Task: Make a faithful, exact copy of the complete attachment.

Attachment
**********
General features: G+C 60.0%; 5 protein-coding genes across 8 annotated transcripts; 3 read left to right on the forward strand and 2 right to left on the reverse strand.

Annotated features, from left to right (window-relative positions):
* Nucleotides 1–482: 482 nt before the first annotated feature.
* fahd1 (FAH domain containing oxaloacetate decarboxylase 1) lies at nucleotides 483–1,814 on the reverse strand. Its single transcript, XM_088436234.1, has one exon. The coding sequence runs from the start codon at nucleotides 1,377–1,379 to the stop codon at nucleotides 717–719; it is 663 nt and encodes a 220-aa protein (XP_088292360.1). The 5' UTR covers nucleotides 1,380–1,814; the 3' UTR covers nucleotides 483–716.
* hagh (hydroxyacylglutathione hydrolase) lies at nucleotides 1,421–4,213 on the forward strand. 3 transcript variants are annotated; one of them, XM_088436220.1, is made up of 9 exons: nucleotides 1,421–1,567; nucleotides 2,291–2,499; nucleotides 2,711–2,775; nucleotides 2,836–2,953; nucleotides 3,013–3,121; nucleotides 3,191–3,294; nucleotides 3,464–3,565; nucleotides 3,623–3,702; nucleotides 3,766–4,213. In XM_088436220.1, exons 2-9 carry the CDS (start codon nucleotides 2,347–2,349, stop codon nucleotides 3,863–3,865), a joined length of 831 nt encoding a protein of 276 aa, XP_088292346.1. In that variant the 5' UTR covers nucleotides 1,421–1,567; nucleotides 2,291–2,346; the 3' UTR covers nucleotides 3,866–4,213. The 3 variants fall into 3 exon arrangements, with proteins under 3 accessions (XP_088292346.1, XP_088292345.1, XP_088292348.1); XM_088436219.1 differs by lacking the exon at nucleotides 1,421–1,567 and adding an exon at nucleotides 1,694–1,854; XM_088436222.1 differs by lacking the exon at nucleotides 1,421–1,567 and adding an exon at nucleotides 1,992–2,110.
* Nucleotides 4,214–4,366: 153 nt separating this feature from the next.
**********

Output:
General features: G+C 60.0%; 5 protein-coding genes across 8 annotated transcripts; 3 read left to right on the forward strand and 2 right to left on the reverse strand.

Annotated features, from left to right (window-relative positions):
* Nucleotides 1–482: 482 nt before the first annotated feature.
* fahd1 (FAH domain containing oxaloacetate decarboxylase 1) lies at nucleotides 483–1,814 on the reverse strand. Its single transcript, XM_088436234.1, has one exon. The coding sequence runs from the start codon at nucleotides 1,377–1,379 to the stop codon at nucleotides 717–719; it is 663 nt and encodes a 220-aa protein (XP_088292360.1). The 5' UTR covers nucleotides 1,380–1,814; the 3' UTR covers nucleotides 483–716.
* hagh (hydroxyacylglutathione hydrolase) lies at nucleotides 1,421–4,213 on the forward strand. 3 transcript variants are annotated; one of them, XM_088436220.1, is made up of 9 exons: nucleotides 1,421–1,567; nucleotides 2,291–2,499; nucleotides 2,711–2,775; nucleotides 2,836–2,953; nucleotides 3,013–3,121; nucleotides 3,191–3,294; nucleotides 3,464–3,565; nucleotides 3,623–3,702; nucleotides 3,766–4,213. In XM_088436220.1, exons 2-9 carry the CDS (start codon nucleotides 2,347–2,349, stop codon nucleotides 3,863–3,865), a joined length of 831 nt encoding a protein of 276 aa, XP_088292346.1. In that variant the 5' UTR covers nucleotides 1,421–1,567; nucleotides 2,291–2,346; the 3' UTR covers nucleotides 3,866–4,213. The 3 variants fall into 3 exon arrangements, with proteins under 3 accessions (XP_088292346.1, XP_088292345.1, XP_088292348.1); XM_088436219.1 differs by lacking the exon at nucleotides 1,421–1,567 and adding an exon at nucleotides 1,694–1,854; XM_088436222.1 differs by lacking the exon at nucleotides 1,421–1,567 and adding an exon at nucleotides 1,992–2,110.
* Nucleotides 4,214–4,366: 153 nt separating this feature from the next.